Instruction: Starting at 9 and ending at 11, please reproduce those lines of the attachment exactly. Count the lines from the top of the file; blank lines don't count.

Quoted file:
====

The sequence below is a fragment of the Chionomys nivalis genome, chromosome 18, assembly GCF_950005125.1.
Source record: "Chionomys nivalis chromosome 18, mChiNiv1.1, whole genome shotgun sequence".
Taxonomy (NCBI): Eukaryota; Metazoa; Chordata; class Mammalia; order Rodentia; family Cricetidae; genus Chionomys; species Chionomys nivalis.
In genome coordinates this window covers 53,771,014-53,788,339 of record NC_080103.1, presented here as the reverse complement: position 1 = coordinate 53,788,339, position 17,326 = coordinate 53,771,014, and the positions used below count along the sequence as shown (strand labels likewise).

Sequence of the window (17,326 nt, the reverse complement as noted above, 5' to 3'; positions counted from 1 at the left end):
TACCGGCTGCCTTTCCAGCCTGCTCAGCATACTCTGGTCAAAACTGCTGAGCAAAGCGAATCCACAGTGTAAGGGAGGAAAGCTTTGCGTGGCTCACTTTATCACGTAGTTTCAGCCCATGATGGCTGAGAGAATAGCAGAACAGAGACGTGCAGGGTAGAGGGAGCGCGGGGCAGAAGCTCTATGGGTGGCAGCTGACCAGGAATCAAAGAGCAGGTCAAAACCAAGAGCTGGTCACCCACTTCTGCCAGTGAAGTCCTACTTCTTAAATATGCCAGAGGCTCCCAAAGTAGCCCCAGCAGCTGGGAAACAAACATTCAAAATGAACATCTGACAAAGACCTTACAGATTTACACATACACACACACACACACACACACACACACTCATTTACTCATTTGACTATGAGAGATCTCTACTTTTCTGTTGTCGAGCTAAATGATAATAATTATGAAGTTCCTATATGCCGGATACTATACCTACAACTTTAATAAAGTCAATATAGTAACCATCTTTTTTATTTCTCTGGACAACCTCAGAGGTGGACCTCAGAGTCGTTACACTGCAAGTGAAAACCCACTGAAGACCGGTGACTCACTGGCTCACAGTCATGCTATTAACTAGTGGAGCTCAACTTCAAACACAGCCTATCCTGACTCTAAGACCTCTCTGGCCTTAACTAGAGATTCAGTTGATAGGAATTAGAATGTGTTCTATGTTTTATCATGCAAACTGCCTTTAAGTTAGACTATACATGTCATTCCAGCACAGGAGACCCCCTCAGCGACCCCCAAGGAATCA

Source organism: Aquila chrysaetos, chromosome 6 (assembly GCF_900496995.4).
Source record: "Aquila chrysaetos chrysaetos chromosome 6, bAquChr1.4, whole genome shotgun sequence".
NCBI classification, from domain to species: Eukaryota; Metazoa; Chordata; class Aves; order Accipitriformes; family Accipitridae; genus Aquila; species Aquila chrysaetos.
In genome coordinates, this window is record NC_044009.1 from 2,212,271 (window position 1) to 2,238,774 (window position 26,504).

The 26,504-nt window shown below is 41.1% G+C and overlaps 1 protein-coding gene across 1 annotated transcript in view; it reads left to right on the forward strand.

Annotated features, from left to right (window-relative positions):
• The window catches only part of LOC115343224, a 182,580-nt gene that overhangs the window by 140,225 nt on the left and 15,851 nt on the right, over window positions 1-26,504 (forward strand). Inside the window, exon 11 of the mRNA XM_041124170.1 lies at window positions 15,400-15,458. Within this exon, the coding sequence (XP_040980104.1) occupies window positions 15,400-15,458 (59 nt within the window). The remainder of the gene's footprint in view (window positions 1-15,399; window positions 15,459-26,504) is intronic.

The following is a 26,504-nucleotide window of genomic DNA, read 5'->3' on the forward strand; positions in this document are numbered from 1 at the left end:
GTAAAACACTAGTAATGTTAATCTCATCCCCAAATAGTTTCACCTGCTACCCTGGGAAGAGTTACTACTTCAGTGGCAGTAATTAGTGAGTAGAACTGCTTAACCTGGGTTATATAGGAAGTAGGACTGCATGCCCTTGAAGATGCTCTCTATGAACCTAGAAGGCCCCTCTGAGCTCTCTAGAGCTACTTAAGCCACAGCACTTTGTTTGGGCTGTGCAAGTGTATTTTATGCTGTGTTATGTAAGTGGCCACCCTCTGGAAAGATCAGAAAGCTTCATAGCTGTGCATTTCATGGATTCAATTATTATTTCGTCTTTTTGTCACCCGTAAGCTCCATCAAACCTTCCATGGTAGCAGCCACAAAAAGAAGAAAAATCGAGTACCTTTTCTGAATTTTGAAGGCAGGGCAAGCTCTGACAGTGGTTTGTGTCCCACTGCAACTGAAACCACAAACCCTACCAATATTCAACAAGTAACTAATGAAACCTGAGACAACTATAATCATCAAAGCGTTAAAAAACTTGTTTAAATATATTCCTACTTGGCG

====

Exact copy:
NCBI classification, from domain to species: Eukaryota; Metazoa; Chordata; class Aves; order Accipitriformes; family Accipitridae; genus Aquila; species Aquila chrysaetos.
In genome coordinates, this window is record NC_044009.1 from 2,212,271 (window position 1) to 2,238,774 (window position 26,504).

The 26,504-nt window shown below is 41.1% G+C and overlaps 1 protein-coding gene across 1 annotated transcript in view; it reads left to right on the forward strand.